The military unveiled a prototype of its new domestically made Advanced Jet Trainer (AJT) named “Yung Ying” (勇鷹) — or “Brave Eagle” — on Sept. 24.
The initial flight test of the new plane is scheduled for next year, and a total of 66 AJTs are expected to be delivered by 2026. However, for Taiwan, is the birth of Brave Eagle a dream come true, or is it closer to a nightmare?
According to the Legislative Yuan’s data, the hourly cost of a US-made F-16 fighter jet is over NT$110,000, and that of a Taiwan-made Indigenous Defense Fighter (IDF) can go as high as NT$250,000.
Since there are only 130 IDFs in the world, the logistics maintenance of the jets is certainly expensive when the production volume is so low. If the Taiwanese manufacturer only produces 66 Brave Eagles — dubbed XAT-5 AJTs — to be honest, the hourly cost of an XAT-5 is doomed to be more expensive than that of an IDF.
The Achilles’ heel of the policy is that is the government cannot increase the production volume, the logistics cost of XAT-5 AJTs would surely become a heavy burden.
More seriously, if the cost of a single weapon cannot be lowered in the face of limited defense resources, it may no longer win the favor of government agencies in their future proposals.
It seems predictable that some legislators will definitely question in the foreseeable future why XAT-5 AJTs are more expensive than F-16 jets in terms of their hourly operating costs.
As a matter of fact, XAT-5 AJTs enjoy a major advantage in the international market, because they would be the only US-style twin-engine AJTs in the 21st century. South Korea’s T-50 AJTs and the Boeing T-7 Red Hawks, originally known as the Boeing T-Xs (which won the contract of the US Air Force) are both single-engine AJTs.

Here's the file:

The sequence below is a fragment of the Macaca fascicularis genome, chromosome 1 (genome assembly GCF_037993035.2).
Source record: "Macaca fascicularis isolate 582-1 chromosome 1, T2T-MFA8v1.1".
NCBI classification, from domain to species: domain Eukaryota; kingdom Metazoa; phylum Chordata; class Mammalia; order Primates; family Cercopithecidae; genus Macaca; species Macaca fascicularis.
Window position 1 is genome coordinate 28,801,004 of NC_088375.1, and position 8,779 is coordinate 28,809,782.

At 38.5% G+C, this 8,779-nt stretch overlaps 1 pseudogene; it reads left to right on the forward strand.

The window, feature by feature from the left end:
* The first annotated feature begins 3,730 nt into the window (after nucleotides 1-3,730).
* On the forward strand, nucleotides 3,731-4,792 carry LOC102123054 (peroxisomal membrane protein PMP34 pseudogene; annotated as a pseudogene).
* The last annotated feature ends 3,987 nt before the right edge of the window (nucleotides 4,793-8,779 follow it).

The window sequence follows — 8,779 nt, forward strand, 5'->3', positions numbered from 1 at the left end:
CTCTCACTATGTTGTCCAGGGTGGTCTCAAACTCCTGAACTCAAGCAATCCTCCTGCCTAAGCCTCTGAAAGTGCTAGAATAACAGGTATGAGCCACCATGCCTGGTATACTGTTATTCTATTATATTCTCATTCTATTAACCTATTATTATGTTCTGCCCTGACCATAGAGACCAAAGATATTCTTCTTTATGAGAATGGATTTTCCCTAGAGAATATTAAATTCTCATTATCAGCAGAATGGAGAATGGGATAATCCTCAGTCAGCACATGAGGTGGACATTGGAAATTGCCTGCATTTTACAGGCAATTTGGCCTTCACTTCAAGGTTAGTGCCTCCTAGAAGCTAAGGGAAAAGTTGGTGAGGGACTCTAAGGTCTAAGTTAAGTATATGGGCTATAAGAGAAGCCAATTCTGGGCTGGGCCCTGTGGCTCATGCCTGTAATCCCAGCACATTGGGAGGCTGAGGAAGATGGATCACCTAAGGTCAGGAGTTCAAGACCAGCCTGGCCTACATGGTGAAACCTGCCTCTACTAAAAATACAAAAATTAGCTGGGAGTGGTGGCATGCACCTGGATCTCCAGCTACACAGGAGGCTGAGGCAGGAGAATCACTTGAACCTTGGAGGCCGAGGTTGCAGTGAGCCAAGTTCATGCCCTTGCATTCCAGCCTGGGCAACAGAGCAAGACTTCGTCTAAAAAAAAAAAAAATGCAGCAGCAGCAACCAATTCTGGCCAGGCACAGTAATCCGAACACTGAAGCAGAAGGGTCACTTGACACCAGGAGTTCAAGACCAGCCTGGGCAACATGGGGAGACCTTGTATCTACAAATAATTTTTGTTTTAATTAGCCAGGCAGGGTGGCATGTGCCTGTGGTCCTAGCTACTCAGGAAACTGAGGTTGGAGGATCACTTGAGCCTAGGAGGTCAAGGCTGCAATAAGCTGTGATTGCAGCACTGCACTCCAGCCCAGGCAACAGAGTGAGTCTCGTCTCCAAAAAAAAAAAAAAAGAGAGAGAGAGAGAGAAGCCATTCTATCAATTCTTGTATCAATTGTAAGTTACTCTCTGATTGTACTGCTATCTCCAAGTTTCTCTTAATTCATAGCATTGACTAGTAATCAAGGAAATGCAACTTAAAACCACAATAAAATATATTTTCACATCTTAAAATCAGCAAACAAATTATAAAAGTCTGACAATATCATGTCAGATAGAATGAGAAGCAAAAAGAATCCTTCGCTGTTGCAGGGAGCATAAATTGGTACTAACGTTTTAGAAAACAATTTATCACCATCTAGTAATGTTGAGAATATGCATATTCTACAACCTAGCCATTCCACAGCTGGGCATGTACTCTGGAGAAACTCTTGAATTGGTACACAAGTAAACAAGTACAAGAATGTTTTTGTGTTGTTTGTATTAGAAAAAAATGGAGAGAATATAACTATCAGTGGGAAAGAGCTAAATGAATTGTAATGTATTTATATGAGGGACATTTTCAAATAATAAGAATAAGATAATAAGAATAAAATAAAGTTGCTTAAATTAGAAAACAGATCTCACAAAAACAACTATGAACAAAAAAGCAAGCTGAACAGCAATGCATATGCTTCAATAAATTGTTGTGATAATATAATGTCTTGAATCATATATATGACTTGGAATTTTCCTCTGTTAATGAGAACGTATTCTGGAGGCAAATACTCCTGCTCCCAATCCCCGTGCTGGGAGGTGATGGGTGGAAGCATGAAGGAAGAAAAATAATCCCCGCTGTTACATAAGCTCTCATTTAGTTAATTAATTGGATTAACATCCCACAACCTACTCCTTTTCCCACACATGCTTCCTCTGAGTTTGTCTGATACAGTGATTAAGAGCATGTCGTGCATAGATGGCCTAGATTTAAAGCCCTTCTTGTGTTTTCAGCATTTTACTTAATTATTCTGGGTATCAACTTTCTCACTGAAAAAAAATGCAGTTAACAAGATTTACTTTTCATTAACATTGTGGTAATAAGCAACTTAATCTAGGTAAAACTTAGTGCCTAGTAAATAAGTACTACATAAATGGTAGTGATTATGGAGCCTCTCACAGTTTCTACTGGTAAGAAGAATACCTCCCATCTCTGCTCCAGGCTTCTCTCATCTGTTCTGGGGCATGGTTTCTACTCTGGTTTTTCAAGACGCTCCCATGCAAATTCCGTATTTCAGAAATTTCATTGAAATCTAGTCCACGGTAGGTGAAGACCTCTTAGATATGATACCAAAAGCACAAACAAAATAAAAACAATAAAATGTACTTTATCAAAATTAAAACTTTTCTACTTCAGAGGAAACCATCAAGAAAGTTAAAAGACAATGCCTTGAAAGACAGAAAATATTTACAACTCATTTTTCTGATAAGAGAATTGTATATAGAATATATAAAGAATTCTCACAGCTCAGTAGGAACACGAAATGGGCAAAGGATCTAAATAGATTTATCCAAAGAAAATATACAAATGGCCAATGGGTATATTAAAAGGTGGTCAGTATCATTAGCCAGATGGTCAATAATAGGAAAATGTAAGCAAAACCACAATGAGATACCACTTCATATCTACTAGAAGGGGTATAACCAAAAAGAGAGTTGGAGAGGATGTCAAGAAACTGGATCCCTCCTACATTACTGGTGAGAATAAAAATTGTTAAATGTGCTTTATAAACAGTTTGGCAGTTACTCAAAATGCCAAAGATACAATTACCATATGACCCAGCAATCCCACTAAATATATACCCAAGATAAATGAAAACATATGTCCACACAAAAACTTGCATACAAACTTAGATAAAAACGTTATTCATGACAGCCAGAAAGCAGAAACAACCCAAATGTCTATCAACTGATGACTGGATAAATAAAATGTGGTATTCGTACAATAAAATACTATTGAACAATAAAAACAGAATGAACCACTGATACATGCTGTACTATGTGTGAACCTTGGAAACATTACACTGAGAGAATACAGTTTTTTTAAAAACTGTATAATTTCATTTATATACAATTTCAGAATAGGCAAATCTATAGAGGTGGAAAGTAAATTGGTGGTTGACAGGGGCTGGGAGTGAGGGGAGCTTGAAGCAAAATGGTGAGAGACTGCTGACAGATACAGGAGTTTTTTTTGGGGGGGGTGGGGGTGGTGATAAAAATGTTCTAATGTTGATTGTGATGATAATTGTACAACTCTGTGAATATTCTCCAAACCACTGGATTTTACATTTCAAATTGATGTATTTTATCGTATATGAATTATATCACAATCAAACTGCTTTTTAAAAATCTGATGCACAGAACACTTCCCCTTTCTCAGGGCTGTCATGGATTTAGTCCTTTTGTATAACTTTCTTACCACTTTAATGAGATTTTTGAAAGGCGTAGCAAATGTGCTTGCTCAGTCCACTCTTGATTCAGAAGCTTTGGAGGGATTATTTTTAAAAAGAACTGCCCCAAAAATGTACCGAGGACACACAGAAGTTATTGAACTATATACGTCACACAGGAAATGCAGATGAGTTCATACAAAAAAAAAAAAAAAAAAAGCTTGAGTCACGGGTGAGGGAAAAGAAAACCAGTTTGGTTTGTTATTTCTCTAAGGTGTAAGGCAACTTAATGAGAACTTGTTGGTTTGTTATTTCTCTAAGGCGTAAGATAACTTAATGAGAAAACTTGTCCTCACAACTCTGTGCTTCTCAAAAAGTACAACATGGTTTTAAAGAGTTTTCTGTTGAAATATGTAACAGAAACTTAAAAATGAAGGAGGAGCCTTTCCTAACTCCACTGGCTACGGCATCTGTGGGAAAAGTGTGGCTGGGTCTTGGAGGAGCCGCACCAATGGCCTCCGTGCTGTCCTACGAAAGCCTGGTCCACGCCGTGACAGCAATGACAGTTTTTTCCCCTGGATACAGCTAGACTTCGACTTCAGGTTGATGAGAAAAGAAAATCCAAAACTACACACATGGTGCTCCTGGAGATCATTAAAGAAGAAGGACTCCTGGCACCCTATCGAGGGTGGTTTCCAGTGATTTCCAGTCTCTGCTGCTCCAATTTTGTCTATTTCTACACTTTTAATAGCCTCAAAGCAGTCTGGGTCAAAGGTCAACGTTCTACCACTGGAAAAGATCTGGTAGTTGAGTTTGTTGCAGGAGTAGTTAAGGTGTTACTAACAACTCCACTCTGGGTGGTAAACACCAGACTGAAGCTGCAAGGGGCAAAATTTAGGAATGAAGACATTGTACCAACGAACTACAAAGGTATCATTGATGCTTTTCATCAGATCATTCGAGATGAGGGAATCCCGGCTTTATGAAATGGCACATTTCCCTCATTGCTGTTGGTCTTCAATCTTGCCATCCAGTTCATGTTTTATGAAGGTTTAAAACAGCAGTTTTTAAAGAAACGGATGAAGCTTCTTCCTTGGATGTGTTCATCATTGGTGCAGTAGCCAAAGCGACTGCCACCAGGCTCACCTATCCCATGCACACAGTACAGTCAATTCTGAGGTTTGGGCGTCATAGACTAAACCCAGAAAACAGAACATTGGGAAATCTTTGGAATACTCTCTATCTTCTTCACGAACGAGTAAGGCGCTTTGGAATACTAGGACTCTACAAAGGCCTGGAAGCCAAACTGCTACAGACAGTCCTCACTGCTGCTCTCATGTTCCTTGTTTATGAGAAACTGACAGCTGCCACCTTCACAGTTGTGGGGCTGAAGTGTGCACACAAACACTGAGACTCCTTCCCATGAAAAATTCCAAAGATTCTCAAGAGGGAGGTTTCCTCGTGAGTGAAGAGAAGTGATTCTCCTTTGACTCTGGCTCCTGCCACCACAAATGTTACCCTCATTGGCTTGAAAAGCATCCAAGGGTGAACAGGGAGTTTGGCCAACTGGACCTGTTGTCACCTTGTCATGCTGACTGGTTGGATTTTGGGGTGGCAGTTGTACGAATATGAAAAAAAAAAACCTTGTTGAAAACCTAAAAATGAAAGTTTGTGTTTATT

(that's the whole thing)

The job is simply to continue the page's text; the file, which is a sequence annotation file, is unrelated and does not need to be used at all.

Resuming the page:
However, for the sake of flight safety, many countries insist on purchasing AJTs that are powered by twin engines. As an example, after the German Air Force decommissioned its twin-engine Alpha Jets completely, it has been searching for AJTs powered by twin engines as replacements.
Even during the current transitional period, Germany has continued its insistence on renting 35 twin-engine T-38 AJTs that are made by the US, and even the tails of the trainers still bear the US military emblem.
Since Taiwan’s Brave Eagles are not warplanes to be operated at the battlefront, there is no confidentiality at all, and the government could even consider taking production authorization as a purchase incentive.
The operating cost of Brave Eagles would only go down when the production volume goes up. The increase of production volume can then sustain the “talent pool” built for the Brave Eagle in the long run, so the local industrial chain brought by the AJTs would not collapse within a short time.
In an interview on Sept. 24, Aerospace Industrial Development Corp general manager Ma Wan-june (馬萬鈞) said that the “local content rate” of the Brave Eagle is 55 percent, which is probably the highest among the world’s AJTs.
He said that, as the manufacturer of Brave Eagles, the company is fully confident of mass production and eventual export of the aircraft.
Hopefully, the government can assist the country’s advanced aerospace industry to export its AJTs. By doing so, the industry might just have a chance of taking root in Taiwan.
Chang Feng-lin is a doctoral student.
Translated by Eddy Chang
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